“Remember, remember always, that all of us, and you and I especially, are descended from immigrants and revolutionists."
― Franklin D. Roosevelt
Essex County, Massachusetts was created on May 10, 1643 by the General Court of the Massachusetts Bay Colony, when it ordered "that the whole plantation within this jurisdiction be divided into four sheires."
Various spellings of Kimball:
Kemball, Kembolde, Kembold
Europeans who made the voyage to America faced a difficult journey of several months.
She inherited 40 schillings from her grandfather, Henry Scott, which she would receive when she turned 21. He died in 1623.
Her parents immigrated to America in April, 1634 on the ship Elizabeth.
She married John Severens (Severance) in England. John was a planter, “victualler", and vinter. According to the History of Salisbury he was master of the ship George and brought a ship of emigrants to New England.
Their children included:
Samuel Severans (1637),
Ebenezer Severans (1639, married Sarah Grant),
Abigail Severans (1641, died young),
Abigail Severans (1643, married John Church),
Mary Severans (1645, married James Coffin),
John Severans (1647),
Joseph Severans (1649/50),
Elizabeth Severans (1652, died young),
Benjamin Severans (1654/55, married Elizabeth Lynch),
Ephraim Severans (1656, married Lydia Morrill),
unnamed daughter (1658), and
and Elizabeth Severans Eastman (1658 married Samuel Eastman).
They settled in Salisbury, Essex County, Massachusetts.
Their youngest child, Elizabeth Severans, married Samuel Eastman, of Salisbury in 1686. Her granddaughter, Abigail Eastman, was born on July 10, 1737, daughter of Thomas Eastman and Abigail French, married Ebenezer Webster, and was the mother of Daniel Webster, the statesman. (Genesis of the White Family, p. 216)
She died in Salisbury on June 17, 1675.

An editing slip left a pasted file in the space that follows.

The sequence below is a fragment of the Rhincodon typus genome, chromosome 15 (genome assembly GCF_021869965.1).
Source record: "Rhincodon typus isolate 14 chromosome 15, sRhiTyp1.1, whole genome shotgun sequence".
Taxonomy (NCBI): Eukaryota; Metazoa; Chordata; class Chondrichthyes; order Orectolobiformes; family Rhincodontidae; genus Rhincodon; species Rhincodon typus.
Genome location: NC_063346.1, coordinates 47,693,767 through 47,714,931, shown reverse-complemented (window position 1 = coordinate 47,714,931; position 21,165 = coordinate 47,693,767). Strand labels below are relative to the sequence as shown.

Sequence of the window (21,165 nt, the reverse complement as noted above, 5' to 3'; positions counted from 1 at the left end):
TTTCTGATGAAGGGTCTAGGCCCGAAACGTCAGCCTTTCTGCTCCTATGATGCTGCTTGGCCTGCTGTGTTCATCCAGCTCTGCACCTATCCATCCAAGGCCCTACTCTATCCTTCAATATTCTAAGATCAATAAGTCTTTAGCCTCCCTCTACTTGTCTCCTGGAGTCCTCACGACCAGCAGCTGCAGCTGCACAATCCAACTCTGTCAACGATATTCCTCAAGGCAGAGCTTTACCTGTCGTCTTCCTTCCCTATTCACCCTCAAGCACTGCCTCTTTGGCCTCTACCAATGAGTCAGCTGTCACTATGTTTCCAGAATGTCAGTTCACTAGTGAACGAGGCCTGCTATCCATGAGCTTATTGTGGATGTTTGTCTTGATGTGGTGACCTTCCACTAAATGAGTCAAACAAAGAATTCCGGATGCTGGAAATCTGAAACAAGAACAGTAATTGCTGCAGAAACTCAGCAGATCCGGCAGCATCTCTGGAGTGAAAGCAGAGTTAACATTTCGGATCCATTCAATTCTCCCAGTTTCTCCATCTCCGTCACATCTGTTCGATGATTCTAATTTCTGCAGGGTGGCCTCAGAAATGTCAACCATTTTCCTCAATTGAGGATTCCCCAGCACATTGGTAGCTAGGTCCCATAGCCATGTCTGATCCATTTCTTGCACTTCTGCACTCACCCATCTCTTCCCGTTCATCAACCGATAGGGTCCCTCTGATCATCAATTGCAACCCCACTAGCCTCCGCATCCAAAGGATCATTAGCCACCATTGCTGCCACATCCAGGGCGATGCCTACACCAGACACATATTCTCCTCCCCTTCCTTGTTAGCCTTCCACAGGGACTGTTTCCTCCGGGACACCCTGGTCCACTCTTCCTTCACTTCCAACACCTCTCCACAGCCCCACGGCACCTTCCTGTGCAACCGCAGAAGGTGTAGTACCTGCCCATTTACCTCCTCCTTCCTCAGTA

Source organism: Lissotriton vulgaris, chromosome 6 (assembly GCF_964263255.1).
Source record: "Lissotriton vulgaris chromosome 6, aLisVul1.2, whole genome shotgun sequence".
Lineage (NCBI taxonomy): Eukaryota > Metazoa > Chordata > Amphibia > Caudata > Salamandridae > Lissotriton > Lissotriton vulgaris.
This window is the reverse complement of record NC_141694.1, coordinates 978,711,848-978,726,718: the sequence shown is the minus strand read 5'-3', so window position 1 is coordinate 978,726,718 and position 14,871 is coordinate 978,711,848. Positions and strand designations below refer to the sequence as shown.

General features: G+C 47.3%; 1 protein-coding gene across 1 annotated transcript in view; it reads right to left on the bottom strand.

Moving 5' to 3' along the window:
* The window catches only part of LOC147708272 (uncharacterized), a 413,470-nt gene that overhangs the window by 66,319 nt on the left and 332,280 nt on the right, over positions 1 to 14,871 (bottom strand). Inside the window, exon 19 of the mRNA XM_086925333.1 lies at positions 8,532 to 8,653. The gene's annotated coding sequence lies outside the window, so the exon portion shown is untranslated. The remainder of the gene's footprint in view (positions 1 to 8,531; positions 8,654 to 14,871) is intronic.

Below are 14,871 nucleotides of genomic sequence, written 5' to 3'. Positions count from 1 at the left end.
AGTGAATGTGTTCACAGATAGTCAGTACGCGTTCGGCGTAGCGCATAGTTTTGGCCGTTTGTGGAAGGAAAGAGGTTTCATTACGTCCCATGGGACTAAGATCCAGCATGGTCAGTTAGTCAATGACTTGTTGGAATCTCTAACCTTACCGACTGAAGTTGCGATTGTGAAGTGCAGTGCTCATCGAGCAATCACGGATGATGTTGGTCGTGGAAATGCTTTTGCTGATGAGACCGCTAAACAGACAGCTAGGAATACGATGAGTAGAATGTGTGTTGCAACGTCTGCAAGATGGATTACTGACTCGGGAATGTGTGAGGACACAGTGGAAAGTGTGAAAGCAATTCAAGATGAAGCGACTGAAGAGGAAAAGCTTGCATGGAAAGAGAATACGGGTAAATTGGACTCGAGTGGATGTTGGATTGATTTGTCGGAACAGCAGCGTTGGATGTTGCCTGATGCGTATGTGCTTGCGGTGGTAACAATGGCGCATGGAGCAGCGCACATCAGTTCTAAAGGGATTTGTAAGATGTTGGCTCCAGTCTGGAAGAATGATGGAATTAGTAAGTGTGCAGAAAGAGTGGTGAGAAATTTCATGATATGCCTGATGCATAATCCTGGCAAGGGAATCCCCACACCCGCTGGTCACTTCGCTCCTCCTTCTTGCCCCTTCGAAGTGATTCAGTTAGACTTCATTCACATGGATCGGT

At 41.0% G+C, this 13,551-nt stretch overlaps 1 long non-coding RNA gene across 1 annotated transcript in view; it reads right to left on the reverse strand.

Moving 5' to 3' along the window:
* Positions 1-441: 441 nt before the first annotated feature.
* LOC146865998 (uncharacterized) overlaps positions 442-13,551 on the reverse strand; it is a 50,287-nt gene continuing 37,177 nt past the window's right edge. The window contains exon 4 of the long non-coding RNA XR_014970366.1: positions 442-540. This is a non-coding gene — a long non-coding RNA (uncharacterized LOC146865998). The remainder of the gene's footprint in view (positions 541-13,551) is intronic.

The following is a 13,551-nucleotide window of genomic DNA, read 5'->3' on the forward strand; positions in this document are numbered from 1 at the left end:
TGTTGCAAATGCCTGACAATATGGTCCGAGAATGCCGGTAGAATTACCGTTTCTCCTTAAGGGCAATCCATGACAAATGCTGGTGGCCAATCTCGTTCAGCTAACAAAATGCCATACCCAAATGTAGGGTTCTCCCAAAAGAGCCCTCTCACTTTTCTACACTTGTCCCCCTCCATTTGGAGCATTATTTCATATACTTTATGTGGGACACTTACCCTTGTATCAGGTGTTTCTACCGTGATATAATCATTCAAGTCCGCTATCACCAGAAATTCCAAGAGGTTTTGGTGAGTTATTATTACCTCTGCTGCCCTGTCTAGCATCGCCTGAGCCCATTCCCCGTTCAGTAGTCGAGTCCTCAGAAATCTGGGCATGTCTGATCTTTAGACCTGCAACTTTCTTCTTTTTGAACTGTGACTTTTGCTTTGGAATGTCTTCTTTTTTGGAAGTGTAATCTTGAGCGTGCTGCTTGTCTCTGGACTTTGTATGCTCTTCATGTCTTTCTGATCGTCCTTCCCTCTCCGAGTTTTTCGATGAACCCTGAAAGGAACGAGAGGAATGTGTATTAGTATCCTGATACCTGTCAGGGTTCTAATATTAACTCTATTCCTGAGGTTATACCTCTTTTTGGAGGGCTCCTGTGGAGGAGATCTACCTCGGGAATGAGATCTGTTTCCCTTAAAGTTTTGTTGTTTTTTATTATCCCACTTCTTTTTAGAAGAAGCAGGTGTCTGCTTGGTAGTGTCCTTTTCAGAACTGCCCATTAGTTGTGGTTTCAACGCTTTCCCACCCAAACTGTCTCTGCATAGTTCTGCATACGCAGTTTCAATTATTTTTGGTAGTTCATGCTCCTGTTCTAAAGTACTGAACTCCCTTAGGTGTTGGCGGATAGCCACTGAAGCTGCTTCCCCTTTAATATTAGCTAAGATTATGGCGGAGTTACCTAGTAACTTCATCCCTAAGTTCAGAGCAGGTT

Her husband was remembered by her father in his will
To my son-in-law John Severns, I give ten pounds to be pay'd two yeares & halfe after my decease.
After she died John, married Susanna the widow of Henry Ambrose in 1663. John died on April 9, 1682.
Planter is an archaic term for a settler. Plantation was a method of colonization where settlers were "planted" abroad. A plantation is also the kind of large farm that was the economical basis of many American Colonies and owners of these farms were also called planters.
Rattlesden is a village in Suffolk in eastern England. St. Nicholas church dates from the 13th century. The village was a center of Puritanism in the 16th and 17th centuries.
Old Style Calendar
Before 1752 the year began on Lady Day, March 25th,. Dates between January 1st and March 24th were at the end of the year. Old Style (O.S.) and New Style (N.S.) are used to indicate whether the year has been adjusted. Often both dates are used.
American colonists continued to use British monetary units, namely the pound, shilling and pence for which £1 (orli) equalled 20s and 1s equalled 12d. In 1792 the dollar was established as the basic unit of currency.
European and indiginous American fought fierce battles as the Europeans expanded their territory.
Lush forests in Colonial America allowed settlers to build wooden homes.
from Historic Homes and Places and Genealogical and Personal Memoirs, Volume 4
edited by William Richard Cutter
Samuel Eastman, son of Roger Eastman (i), was born in Salisbury, Massachusett, November 20, 1657, he died February 27, 1725. He married (first) Elizabeth Severance; (second), September 17, 1719, Sarah Fifield, who died August 3, 1726. He removed to Kingston, New Hampshire, where he had a grant of land in 1720.
Children, born in Salisbury:
i. Ruth, born March 5, 1687.
2. Elizabeth, December, 1689.
3. Mary, January 4, 1691.
4. Sarah, April 3, 1693.
5. Samuel, January 5, 1695.
6. Joseph, January, 1697.
7. Anna, May 22, 1700.
8. Ebenezer, January n, 1702.
9. Thomas, January 21, 1703,
10. Timothy, March 29, 1706.
11. Edward, March 30, 1708.
12. Benjamin, July 13, 1710.
from The History of Salisbury, New Hampshire by John Jacob Dearborn
John Severance married Abigail Kimball, at Ipswich, England. In 1635, as master of the ship George he brought over a load of emigrants for New England, and later settled at Salisbury, Mass.